We examined the diet and sexual dimorphism of the desert iguana, Dipsosaurus dorsalis, from Sonora, Mexico. The diet consisted primarily of vegetation, with insect material contributing little to the overall volume of the diet. Plant matter was restricted to leaves and seeds. Animal prey consisted mostly of ants, termites, and beetles. Males and females did not differ significantly in snout–vent length, head length, or head width. These results confirm that in general D. dorsalis is herbivorous and not sexually dimorphic through much of its range.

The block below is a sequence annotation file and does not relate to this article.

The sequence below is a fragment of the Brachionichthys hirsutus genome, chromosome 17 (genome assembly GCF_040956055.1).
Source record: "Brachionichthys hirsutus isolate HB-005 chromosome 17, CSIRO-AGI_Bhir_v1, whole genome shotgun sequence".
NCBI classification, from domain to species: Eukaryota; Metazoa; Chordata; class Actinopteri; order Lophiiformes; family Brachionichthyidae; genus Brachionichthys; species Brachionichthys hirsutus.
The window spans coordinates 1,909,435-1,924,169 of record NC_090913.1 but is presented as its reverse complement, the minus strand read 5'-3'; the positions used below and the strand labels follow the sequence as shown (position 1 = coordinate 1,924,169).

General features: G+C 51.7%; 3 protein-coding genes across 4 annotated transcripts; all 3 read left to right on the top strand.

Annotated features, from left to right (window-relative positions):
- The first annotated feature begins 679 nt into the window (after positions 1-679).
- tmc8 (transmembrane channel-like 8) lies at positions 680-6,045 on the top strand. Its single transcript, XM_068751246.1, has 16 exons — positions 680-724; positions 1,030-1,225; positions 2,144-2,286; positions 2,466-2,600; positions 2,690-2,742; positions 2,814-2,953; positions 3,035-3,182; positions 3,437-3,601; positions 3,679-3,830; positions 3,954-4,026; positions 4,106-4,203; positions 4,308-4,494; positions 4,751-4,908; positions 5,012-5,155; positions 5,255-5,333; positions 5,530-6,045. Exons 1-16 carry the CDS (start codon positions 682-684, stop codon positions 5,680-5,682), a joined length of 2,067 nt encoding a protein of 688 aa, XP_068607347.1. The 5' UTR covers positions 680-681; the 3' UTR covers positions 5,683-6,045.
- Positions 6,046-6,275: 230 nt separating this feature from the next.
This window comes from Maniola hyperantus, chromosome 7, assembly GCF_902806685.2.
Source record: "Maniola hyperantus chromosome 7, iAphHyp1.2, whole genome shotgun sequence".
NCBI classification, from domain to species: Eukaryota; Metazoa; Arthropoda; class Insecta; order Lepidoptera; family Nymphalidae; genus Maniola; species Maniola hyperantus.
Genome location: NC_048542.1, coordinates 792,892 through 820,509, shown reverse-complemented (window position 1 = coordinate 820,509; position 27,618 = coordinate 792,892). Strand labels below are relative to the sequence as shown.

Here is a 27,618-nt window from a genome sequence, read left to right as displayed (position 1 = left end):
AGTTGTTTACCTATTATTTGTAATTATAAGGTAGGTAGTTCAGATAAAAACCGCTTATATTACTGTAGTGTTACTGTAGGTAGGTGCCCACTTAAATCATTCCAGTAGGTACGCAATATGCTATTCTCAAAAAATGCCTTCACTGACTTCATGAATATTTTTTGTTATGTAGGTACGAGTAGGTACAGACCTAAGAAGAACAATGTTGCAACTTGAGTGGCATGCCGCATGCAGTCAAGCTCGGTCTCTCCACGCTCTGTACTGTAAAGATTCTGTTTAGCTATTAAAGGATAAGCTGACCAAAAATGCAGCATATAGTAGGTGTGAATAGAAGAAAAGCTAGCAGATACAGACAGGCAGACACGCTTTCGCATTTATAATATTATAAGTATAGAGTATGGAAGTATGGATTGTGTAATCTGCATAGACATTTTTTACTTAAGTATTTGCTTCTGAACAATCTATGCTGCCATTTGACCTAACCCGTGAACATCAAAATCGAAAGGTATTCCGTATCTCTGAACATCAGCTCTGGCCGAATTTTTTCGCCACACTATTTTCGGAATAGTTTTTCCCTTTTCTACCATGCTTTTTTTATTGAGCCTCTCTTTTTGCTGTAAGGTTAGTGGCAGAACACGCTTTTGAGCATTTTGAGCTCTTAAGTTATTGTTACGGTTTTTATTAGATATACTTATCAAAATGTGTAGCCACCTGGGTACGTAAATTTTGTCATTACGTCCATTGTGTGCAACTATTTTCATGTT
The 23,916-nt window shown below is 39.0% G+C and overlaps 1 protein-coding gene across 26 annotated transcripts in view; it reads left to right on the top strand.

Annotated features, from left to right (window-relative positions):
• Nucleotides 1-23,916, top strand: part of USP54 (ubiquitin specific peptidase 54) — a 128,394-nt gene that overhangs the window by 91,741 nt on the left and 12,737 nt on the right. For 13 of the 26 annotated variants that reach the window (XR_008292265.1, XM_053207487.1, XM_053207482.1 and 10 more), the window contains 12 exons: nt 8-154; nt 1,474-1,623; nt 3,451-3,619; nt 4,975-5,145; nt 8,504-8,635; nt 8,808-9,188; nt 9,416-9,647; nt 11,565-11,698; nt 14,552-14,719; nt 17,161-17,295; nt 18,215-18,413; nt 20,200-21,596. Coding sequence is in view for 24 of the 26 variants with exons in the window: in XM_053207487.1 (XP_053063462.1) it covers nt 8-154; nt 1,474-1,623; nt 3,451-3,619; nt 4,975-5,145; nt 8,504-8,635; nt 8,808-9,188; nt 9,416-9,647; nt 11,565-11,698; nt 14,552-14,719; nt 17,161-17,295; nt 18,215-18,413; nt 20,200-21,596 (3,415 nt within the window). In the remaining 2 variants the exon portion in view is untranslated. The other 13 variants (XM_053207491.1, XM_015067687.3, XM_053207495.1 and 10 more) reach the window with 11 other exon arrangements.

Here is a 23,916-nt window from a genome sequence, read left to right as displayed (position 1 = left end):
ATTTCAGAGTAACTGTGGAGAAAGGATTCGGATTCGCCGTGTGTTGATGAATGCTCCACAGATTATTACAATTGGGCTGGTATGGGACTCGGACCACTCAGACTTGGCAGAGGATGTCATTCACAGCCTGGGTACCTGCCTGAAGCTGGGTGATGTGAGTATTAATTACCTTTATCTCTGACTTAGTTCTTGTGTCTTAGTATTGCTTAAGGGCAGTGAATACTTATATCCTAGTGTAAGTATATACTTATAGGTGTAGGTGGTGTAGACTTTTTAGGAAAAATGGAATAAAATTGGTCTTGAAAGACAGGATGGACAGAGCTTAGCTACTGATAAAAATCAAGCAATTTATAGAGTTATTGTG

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Vol. 68 • No. 4